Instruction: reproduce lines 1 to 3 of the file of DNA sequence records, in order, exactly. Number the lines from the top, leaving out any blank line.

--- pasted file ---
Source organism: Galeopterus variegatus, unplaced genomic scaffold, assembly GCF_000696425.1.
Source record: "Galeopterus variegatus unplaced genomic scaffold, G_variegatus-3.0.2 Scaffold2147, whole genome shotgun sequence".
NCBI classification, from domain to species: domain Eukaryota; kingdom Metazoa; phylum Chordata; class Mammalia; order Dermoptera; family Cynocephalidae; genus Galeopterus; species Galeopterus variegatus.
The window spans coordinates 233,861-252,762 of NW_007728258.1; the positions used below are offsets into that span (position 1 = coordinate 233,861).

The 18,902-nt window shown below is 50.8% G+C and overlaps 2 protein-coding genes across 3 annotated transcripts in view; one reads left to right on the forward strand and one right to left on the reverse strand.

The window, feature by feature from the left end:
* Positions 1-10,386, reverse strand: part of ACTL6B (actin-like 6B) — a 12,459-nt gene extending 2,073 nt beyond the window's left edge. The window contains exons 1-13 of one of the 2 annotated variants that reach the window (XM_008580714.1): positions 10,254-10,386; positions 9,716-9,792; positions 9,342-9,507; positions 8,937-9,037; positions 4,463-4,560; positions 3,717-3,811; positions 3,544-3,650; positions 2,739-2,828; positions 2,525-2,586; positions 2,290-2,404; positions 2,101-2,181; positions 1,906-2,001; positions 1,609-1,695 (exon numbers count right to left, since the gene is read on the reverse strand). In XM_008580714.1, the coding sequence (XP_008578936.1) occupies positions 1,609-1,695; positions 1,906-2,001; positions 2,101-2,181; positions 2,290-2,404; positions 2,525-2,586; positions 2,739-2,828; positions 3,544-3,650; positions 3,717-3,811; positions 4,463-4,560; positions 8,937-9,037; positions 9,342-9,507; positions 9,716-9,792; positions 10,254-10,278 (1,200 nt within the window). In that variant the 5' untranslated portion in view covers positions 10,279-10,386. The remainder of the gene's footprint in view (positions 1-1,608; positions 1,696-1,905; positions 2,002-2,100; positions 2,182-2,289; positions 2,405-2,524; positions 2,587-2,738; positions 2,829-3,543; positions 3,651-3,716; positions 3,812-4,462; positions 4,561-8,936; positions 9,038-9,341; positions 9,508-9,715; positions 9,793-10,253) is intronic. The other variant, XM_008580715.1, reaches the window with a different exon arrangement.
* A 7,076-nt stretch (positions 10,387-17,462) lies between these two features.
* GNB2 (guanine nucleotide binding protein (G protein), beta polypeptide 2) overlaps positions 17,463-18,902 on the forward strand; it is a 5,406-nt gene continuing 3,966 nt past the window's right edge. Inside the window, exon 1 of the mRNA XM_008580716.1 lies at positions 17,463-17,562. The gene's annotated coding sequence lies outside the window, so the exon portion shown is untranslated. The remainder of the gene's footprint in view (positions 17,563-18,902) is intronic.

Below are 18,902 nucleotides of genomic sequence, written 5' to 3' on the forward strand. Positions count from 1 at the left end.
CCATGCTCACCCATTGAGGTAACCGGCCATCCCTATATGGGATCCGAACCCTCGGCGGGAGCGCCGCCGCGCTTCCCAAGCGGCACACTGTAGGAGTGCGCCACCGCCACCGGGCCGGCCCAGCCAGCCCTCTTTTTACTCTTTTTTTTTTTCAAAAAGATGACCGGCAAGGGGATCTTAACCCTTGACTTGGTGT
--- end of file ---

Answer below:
Source organism: Galeopterus variegatus, unplaced genomic scaffold, assembly GCF_000696425.1.
Source record: "Galeopterus variegatus unplaced genomic scaffold, G_variegatus-3.0.2 Scaffold2147, whole genome shotgun sequence".
NCBI classification, from domain to species: domain Eukaryota; kingdom Metazoa; phylum Chordata; class Mammalia; order Dermoptera; family Cynocephalidae; genus Galeopterus; species Galeopterus variegatus.